Last week, we learned that not long before the massive Toyota recalls began, a top executive told the company, “The time to hide on this one is over. We need to come clean.” Toyota clearly knew about its problems with unintended acceleration several months before it said or did anything to protect its customers.
Now, it seems that Toyota has another major problem: it’s terribly organized. In the words of CNN, its “anachronistic management structure…has proved inefficient and counterproductive, and could be potentially ruinous.”
Toyota is basically organized the same way it was half-a-century ago when it first began selling cars in the U.S. None of its operations are functionally integrated — and all report back to Japan. It is a caricature of a chimneyed company with vertical structures and no coordination.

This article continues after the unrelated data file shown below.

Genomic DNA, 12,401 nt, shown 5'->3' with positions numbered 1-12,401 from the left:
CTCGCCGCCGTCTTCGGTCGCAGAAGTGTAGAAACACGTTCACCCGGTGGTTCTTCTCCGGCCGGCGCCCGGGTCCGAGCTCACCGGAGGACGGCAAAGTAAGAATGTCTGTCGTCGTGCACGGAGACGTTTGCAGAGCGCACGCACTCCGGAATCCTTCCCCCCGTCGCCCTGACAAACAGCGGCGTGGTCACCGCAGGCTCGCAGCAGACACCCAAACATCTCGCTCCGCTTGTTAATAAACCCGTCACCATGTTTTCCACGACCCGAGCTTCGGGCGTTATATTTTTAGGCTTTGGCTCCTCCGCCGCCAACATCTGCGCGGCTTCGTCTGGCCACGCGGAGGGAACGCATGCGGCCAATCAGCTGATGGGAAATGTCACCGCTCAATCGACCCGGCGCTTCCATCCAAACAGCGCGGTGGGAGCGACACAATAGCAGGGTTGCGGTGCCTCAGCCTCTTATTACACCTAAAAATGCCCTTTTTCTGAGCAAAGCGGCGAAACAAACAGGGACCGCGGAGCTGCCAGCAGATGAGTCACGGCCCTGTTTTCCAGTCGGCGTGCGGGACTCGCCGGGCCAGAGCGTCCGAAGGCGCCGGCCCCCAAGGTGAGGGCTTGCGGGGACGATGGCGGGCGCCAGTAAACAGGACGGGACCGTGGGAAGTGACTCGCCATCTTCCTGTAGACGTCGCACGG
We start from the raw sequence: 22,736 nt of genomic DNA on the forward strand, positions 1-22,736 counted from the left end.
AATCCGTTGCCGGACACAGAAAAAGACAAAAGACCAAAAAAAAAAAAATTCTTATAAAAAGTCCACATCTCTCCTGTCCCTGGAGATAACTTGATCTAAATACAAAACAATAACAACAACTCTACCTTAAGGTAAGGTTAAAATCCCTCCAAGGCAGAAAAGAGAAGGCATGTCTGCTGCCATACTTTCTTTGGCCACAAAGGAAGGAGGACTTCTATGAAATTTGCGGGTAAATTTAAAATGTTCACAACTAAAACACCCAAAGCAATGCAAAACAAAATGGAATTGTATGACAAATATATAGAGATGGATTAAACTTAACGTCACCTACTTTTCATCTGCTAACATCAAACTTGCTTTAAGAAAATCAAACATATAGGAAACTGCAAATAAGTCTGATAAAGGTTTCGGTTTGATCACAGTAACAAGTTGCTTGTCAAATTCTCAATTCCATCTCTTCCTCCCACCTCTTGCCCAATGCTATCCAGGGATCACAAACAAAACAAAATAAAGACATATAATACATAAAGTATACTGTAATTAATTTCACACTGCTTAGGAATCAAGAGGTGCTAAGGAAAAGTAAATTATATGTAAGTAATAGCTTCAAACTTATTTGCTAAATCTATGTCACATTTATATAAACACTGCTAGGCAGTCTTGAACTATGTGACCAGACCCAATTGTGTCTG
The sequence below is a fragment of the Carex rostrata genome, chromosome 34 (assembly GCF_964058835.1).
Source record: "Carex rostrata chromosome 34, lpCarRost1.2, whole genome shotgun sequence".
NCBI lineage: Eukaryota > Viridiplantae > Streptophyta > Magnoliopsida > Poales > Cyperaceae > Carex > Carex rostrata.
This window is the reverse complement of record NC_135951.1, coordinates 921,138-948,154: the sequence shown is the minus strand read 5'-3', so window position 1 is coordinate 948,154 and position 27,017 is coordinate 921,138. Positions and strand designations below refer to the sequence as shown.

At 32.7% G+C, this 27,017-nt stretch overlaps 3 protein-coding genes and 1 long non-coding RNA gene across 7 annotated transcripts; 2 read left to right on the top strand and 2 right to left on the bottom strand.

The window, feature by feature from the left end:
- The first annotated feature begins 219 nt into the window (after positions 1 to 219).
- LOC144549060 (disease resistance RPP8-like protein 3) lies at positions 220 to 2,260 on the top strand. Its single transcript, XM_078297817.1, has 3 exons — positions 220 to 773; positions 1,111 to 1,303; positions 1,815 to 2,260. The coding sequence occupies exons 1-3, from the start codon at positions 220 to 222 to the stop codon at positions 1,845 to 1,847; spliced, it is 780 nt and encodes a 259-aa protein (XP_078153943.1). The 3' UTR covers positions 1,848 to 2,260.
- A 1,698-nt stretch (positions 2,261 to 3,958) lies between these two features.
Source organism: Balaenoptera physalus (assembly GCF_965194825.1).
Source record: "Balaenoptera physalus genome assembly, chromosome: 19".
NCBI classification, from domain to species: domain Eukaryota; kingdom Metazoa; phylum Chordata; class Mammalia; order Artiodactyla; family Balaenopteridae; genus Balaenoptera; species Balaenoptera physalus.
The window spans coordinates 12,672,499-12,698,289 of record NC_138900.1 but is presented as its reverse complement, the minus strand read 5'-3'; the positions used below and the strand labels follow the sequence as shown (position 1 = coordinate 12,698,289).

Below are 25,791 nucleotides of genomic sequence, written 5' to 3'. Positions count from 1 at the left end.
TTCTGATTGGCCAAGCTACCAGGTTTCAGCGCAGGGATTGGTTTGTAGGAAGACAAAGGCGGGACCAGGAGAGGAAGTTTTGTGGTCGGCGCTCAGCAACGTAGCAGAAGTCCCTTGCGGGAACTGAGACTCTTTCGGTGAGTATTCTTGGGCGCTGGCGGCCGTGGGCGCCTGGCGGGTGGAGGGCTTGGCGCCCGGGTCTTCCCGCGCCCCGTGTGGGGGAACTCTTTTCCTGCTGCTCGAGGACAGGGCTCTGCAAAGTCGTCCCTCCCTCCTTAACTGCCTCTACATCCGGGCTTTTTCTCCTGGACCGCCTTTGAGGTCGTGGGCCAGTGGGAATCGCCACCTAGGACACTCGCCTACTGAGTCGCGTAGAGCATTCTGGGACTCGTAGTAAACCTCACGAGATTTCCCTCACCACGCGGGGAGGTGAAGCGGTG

It is an organizational scheme more befitting of a tiny manufacturer from a developing country than a global behemoth with aspirations to dominate the industry. –CNN
When viewed in the context of Toyota’s demonstrated deceitfulness, this new discovery about the company’s management structure makes Toyota’s future look all the more unstable—and the company itself that much harder to trust.